Small protest greets free trade delegates

MICHAEL FIELD
Last updated 11:04 06/12/2010
TRADE GAMBLE: A protester outside the Grand Hotel in Auckland where free trade talks are being held.
MICHAEL FIELD
TRADE GAMBLE: A protester outside the Grand Hotel in Auckland where free trade talks are being held.

Relevant offers

Politics

Sales a case of opportunity lost Dunne: No conflict in son's job Labour backs 'subbies' English upbeat despite 'average' proceeds Red-zone the flood-prone houses - Dalziel Today in politics: Saturday, April 19 New social housing accord Benefit figures at five-year low Labour auctions Tongan king's wine 'New low' for Prime Minister John Key- Greens

Delegates from eight nations began a week of free trade talks in Auckland today.

The behind-closed-doors talks at the Grand Hotel on the creation of a Trans-Pacific Partnership Agreement were briefly picketed by a 30-strong, plus a baby, protest organised by the Unite Union.

A small squad of police allowed the group, including veteran protester John Minto and his baby son, to protest with a loud speaker.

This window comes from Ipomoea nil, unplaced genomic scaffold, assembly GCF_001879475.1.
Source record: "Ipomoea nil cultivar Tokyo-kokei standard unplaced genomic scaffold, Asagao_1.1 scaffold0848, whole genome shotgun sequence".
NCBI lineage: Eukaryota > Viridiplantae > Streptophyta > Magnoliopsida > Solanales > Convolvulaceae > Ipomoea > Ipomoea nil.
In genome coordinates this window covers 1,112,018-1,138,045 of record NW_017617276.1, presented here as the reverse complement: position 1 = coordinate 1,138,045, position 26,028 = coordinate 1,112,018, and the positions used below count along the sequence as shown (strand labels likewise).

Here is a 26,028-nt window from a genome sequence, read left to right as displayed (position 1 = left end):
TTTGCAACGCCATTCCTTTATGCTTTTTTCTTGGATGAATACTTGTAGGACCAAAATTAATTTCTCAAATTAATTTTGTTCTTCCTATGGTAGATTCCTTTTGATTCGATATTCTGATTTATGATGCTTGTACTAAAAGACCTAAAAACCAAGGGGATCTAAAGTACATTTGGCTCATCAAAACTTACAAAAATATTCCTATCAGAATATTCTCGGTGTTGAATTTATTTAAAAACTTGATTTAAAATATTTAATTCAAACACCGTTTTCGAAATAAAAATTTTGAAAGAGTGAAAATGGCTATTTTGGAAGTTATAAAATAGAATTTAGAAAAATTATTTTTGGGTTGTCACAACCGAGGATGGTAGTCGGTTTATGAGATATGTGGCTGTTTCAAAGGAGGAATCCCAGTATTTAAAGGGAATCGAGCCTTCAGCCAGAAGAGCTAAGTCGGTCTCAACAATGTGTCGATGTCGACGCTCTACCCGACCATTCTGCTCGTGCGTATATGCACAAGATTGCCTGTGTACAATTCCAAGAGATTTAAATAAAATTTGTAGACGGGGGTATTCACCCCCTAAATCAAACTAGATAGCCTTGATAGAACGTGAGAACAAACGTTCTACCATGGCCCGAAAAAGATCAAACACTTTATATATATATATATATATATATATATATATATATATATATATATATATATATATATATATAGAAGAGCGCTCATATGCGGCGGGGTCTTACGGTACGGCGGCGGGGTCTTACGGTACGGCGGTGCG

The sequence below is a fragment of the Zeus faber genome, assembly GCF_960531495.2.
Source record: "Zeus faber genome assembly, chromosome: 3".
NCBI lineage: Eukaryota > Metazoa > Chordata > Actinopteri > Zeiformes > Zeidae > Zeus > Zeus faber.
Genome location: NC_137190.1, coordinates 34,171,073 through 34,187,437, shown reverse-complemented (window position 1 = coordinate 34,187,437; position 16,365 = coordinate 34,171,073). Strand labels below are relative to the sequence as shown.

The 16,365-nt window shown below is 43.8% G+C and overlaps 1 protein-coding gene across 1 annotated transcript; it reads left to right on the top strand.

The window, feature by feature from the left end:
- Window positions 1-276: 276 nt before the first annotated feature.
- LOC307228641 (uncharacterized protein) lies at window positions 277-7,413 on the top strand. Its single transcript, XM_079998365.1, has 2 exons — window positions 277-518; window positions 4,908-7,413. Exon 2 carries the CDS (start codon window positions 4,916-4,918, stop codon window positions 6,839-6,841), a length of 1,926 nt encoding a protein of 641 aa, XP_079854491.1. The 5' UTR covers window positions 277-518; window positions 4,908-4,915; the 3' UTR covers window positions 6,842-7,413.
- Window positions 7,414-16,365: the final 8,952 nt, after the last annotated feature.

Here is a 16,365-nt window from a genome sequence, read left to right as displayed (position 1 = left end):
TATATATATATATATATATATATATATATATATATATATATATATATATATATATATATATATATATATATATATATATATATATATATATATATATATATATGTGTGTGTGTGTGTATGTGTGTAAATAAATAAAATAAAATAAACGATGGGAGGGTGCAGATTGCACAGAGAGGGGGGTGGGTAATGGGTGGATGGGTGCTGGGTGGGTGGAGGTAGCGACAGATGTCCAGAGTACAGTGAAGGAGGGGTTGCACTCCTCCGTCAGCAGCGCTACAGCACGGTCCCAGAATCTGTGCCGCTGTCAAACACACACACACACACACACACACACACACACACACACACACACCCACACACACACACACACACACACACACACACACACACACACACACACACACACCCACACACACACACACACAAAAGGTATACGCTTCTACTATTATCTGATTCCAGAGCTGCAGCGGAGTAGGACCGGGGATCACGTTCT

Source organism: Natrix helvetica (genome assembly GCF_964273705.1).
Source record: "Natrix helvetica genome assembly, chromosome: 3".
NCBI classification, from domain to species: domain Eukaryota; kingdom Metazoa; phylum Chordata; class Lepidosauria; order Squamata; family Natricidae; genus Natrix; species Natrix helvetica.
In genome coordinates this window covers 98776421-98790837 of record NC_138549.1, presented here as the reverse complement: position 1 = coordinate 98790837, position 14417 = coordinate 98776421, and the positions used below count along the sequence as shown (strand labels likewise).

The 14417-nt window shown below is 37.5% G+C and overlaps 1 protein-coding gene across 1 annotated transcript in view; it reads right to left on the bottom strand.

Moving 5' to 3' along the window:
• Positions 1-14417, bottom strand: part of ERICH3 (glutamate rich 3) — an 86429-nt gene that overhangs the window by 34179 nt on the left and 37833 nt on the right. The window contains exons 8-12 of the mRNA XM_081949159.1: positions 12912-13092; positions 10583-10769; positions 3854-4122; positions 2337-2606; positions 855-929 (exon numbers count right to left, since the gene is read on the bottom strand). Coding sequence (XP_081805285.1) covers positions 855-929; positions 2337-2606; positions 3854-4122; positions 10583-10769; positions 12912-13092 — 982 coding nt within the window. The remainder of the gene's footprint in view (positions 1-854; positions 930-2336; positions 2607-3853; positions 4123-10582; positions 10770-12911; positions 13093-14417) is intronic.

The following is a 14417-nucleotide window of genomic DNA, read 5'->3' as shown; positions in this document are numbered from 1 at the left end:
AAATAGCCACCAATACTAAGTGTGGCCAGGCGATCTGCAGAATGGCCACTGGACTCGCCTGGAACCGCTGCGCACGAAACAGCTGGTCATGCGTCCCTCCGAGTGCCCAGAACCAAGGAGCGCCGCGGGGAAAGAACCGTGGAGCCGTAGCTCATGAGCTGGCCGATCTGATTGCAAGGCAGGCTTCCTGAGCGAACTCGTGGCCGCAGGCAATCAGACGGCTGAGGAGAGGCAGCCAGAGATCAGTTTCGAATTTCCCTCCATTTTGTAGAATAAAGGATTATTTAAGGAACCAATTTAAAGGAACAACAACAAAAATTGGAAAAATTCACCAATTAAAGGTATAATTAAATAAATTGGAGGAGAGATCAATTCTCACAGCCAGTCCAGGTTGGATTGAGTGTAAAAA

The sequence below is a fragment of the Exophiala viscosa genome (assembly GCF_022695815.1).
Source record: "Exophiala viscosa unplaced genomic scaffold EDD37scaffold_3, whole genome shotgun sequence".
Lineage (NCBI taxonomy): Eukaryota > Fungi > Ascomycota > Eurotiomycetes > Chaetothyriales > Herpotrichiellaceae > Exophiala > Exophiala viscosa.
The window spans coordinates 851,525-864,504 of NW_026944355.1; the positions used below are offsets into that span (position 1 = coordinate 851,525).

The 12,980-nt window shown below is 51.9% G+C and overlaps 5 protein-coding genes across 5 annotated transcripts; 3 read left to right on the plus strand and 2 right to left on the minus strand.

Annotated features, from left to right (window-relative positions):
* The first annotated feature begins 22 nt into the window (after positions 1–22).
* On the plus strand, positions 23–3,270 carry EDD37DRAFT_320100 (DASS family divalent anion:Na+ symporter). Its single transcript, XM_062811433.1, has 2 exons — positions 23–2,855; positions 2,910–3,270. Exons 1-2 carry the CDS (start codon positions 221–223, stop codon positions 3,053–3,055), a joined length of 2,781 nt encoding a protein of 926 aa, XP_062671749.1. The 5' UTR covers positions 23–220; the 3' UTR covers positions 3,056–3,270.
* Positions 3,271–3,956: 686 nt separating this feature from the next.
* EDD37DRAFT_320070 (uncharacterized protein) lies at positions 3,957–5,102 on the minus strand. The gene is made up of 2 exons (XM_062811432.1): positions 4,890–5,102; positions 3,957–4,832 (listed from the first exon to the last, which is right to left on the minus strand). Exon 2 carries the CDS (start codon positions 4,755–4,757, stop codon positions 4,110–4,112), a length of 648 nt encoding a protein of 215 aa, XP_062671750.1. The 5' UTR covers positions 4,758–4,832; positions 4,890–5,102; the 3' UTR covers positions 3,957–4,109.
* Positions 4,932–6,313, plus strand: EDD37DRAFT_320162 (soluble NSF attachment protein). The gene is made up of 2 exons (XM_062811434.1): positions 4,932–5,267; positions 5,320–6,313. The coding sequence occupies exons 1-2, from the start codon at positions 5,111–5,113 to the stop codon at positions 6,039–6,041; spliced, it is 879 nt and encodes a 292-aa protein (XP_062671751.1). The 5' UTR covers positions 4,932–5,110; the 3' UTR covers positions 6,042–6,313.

New Zealand, Chile, Brunei, Singapore, the United States, Australia, Malaysia, Peru and Vietnam are taking part in the talks.

US consumer advocacy group Public Citizen yesterday released a confidential New Zealand paper, which showed there was a disagreement between New Zealand and the US on intellectual property.

This adds to a stand-off over whether dairy access is even on the table, and New Zealand’s apparent rejection of an investor-state disputes mechanism in a TPPA.

Protester and academic Jane Kelsey described the leak as "hugely significant".

"Daylight is at last beginning to shine on these secretive negotiations. But we shouldn't have to rely on leaks to be able to prepare expert analyses and generate informed debate about what our governments are proposing."

Kelsey congratulated the New Zealand government for standing up against the prevailing US demands on intellectual property and urged it to maintain and strengthen its resolve.

Ad Feedback

Comments

Special offers
Opinion poll

A "fat tax" on sugary drinks is:

A good idea

A bad idea

Vote Result

Related story: PM rejects 'fat tax'

Featured Promotions

Sponsored Content